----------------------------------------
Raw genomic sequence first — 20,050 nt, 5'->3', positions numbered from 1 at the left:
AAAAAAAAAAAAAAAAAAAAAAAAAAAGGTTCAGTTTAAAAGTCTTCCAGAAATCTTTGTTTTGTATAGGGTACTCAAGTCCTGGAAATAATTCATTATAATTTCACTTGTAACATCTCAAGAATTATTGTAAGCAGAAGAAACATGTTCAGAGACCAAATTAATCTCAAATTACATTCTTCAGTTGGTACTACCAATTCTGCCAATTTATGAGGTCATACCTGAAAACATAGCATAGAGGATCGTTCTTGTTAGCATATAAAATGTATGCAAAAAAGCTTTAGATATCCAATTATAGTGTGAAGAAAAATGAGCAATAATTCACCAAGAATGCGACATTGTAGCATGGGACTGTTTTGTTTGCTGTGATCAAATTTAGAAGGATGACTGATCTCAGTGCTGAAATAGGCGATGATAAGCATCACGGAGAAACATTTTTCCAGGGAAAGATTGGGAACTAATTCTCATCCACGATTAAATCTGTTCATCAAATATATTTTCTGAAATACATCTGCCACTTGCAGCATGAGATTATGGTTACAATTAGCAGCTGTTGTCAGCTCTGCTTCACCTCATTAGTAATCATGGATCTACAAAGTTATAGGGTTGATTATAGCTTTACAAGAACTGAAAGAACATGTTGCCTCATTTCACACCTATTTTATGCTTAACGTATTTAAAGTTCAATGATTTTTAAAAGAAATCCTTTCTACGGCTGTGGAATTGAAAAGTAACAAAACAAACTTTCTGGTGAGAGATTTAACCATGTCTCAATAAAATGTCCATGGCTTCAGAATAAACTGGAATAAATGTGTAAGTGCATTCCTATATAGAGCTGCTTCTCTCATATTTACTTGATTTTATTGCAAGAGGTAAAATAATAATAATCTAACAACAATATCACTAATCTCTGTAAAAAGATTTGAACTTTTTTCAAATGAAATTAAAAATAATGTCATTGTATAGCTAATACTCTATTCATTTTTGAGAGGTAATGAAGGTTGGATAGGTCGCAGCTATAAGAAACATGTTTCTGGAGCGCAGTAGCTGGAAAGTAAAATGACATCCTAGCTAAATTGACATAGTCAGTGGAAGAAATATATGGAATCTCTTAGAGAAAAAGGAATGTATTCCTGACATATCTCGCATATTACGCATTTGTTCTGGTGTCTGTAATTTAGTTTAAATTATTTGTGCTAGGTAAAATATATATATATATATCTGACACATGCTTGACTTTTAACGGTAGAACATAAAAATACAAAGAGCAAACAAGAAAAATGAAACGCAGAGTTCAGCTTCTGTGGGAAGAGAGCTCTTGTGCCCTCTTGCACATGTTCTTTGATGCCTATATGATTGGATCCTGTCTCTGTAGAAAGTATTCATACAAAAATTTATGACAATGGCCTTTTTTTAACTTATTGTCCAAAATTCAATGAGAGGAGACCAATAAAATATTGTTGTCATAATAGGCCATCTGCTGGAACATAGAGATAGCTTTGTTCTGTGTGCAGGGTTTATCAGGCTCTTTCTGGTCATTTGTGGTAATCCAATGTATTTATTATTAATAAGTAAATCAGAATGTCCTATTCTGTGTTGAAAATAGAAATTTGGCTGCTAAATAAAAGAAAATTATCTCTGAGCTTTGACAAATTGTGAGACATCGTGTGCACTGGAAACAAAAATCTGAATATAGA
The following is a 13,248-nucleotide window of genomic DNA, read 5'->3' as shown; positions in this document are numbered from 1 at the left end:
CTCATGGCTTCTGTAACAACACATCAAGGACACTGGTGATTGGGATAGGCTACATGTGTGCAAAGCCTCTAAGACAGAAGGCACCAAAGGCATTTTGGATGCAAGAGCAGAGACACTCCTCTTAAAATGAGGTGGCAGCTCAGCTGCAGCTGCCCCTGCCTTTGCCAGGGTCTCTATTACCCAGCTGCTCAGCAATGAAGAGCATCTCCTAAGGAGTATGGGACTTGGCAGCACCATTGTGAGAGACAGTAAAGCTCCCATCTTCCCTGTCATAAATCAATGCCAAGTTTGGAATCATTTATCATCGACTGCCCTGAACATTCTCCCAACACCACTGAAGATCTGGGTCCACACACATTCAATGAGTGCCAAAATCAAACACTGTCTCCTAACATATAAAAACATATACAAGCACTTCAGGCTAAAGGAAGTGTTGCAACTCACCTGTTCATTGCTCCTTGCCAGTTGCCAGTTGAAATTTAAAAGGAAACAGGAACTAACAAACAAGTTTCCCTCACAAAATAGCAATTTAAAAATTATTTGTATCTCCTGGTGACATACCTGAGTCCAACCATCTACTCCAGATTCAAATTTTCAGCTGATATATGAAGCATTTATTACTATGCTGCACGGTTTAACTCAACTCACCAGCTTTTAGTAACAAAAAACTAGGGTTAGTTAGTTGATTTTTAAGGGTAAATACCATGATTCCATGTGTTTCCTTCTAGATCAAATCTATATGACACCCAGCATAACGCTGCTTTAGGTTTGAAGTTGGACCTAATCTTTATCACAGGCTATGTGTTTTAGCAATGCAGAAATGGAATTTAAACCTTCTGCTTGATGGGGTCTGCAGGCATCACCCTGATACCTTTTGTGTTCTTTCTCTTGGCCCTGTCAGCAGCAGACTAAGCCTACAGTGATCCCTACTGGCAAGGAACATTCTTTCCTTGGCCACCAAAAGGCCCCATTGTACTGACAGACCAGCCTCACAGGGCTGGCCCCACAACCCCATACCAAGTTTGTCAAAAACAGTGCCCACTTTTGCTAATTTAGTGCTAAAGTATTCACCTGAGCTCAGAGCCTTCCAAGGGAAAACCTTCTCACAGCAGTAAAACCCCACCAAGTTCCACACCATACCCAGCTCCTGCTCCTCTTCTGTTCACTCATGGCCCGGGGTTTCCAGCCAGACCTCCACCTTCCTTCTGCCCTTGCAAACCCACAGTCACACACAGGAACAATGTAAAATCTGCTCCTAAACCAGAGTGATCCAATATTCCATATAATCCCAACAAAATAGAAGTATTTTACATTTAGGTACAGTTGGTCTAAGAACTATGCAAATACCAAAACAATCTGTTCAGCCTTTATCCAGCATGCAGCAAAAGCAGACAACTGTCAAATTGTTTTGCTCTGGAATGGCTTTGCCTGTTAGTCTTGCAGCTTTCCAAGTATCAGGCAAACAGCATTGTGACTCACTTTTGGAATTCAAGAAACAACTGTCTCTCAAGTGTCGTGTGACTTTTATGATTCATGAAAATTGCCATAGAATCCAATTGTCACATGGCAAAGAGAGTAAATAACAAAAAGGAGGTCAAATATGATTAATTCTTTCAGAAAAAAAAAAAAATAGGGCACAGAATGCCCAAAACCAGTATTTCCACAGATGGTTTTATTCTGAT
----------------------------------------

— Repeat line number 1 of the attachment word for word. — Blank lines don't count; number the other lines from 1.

Raw genomic sequence first — 20,050 nt, 5'->3', positions numbered from 1 at the left: